• Search

Check out these little moves that will pay big dividends for your business.

Innovate. Pivot. Tweak. As an owner, manager, or employee, you’ve likely heard those words a lot recently. For businesses preparing to reopen or already navigating the new abnormal, making those buzz words come to life is vital. And turning those small innovations into health-promoting measures matters for both staff and customers’ psyche.

According to Hong Luo and Alberto Galasso of the Harvard Business School, when a health crisis unfolds, customers need assurances that the businesses they interact with are behaving safely. Customers are even willing to pony up a little extra cash for a little extra safety.  

“An increase in risk perception makes consumers more willing to pay for safety features, which, in turn, provides producers greater incentives to develop and commercialize technologies that address consumers’ demands for safety,” the researchers say.

Luo and Galasso advise reaching for the “low-hanging fruit” when looking to increase safety measures. These are the measures you’ve likely already had to make – allowing staff to work remotely, moving meetings online, having customers pre-book appointment times to control customer traffic, and so on.

Recently BBB Northwest + Pacific hosted a webinar with author, speaker, and entrepreneur Josh Linkner. Linkner calls the Harvard authors’ low-hanging fruit “big little breakthroughs” during this pandemic.

“We can no longer simply rely on the models of the past and expect the same result,” Linkner says. “Too often we overestimate the risk of trying something new, but we underestimate the risk of standing still.”

So, what do these big little breakthroughs look like? What are actual businesses are doing to entice customers to come back, safely.

At a Bigfork, Mont., eatery, there are signs adorning outdoor tables. A blue sign indicates the table is sanitized and available to sit at. When a diner is finished at the table, they flip the sign over, revealing a red card that signifies to staff and patrons that the table must be cleaned before anyone new can sit. The blue side reads, “Please flip this card to RED when you leave so we know to properly sanitize the table, chairs and card.” The red side reads, “Please wait to be seated until we can properly sanitize.” The laminated signs signal both safety and order for staff and customers.

A Montana coffee roasting company, open only for takeout, offers the standard signs about staying six feet apart and not entering the premise if you feel sick. The roasters went a step further and added a sign that says, “We have a COVID-19 Business Plan in place.” The one-page, large-font document has a checklist of all the safety measures the business is implementing. Disinfection and sanitation plan in place, check. Physical distancing measures, check. Protective gear, check. Employee training on the business’s COVID plan, check. Employee health screenings, check. Under the safety precautions is a checklist of the services currently being offered by the businesses. Curbside, check. Takeout, check. Delivery, no. Dining in, no. In bold, the business added its telephone number for customers to call with questions. The document is simple and features bold letters and easy checklists. Yet, it offers customers everything they need to know before ever stepping foot in the business.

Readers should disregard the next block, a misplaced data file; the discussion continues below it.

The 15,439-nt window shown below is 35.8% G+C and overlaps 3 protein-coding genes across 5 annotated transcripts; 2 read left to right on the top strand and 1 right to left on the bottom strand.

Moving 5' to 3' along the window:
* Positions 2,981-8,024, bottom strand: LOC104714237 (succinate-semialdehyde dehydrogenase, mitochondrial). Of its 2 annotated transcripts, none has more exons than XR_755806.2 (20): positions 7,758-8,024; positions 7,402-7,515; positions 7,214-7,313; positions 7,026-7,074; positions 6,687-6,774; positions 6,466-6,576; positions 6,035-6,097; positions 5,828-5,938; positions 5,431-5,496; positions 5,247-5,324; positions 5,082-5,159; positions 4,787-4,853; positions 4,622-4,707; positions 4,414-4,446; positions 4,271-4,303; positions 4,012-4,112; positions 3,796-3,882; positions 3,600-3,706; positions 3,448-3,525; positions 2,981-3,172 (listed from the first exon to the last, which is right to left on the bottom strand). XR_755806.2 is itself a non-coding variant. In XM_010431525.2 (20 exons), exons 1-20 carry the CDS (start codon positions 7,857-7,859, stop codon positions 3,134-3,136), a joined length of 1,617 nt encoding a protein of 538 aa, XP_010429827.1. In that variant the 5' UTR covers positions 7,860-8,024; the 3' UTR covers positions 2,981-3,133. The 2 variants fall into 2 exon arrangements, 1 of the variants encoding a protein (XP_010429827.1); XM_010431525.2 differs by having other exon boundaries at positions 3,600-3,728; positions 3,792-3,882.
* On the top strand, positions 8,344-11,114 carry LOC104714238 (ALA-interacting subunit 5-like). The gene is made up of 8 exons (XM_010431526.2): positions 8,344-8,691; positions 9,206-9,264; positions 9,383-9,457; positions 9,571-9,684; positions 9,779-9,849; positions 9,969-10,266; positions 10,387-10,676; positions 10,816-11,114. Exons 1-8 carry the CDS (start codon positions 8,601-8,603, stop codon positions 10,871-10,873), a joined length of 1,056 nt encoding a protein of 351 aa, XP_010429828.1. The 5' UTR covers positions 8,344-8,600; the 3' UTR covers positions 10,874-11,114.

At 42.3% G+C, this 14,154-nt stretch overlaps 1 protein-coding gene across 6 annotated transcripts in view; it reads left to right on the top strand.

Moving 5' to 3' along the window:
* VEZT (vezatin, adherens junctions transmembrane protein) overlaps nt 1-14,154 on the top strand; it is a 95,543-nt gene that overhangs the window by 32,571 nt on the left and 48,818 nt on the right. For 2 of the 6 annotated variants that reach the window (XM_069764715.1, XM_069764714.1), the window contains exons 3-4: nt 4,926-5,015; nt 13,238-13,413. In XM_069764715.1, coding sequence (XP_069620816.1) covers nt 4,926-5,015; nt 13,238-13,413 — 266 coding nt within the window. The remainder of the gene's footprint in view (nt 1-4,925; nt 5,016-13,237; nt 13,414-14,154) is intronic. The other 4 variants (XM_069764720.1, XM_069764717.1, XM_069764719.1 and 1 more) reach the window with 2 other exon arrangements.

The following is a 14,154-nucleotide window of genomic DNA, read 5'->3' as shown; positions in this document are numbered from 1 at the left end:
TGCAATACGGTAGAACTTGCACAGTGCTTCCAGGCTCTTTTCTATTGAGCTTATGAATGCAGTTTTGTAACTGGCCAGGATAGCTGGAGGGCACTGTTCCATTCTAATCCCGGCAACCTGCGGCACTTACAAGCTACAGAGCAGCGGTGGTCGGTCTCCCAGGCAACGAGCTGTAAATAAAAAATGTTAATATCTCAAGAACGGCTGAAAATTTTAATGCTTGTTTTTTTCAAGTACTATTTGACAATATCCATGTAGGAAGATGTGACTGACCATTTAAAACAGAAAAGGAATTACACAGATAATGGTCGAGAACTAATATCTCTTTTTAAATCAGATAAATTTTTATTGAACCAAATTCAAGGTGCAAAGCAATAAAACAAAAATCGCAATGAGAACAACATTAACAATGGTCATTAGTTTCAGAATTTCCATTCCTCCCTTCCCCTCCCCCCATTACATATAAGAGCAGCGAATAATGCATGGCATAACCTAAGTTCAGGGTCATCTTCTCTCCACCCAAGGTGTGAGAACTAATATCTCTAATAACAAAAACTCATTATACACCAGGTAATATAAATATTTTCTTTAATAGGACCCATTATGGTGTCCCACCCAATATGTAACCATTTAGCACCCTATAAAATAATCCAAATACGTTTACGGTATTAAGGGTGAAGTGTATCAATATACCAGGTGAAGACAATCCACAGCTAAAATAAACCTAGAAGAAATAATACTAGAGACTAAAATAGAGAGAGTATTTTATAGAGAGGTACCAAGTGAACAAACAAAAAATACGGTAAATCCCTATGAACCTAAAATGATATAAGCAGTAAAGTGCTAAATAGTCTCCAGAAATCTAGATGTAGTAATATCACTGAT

In Washington, among other states, businesses have created lanes (usually tape placed on the floor) to establish a flow traffic from area to area. These lanes help prevent folks from crossing paths and coming into close contact with one another.

QR codes have also been implemented at restaurants to prevent sharing germs through handheld, reused menus. Customers simply scan the code on the table with a phone and the restaurant’s menu is populated. The same idea is being implemented by dining establishments using RFID technology: select your food using the restaurant’s app, hold your phone over the RFID tag and magically your food is delivered to your table when it’s ready. This allows patrons to order and pay while dining in the sunshine and safety outdoors.

Restaurants in Boise, Idaho, have taken to scheduling in reservation blocks. So, if the restaurant is running a dozen tables, they’ll open up reservations for 4 p.m., 6 p.m. and 8 p.m. These restaurants seat everyone, have them out of the restaurant after 90 minutes and then shut down for 30 minutes for a full sanitization regimen. Then the restaurant “reopens” for the next block of diners and does the whole dance over again.  

Many retail stores have added sanitization stations at the store’s entrance. These stations typically offer hand sanitizer and masks free to customers. At some stores, a dedicated staff member will man the sanitization station to help customers and control traffic flow through the building. Some major chains like REI and Costco require customers to wear masks.

At salons, customers are discouraged from lingering in the waiting area. Instead, guests wait in their car until called or texted that it is time to enter the building for their appointment.

Everywhere you look, there are big little safety measures being used to keep customers safe. While these measures may be “low-hanging fruit” on the innovation scale, they are helping lure customers back at a time when the economy is fragile, and businesses need a win.

Whether your safety pivot is going cashless, using QR codes, or signaling customers how to safely navigate your store, these pivots matter. They are one more signal that you care for your customers and look forward to working with them again.

For more business news you can use, visit trust-bbb.org.

Leave a reply

Written by Hannah Stiff

Is Your Business BBB Accredited?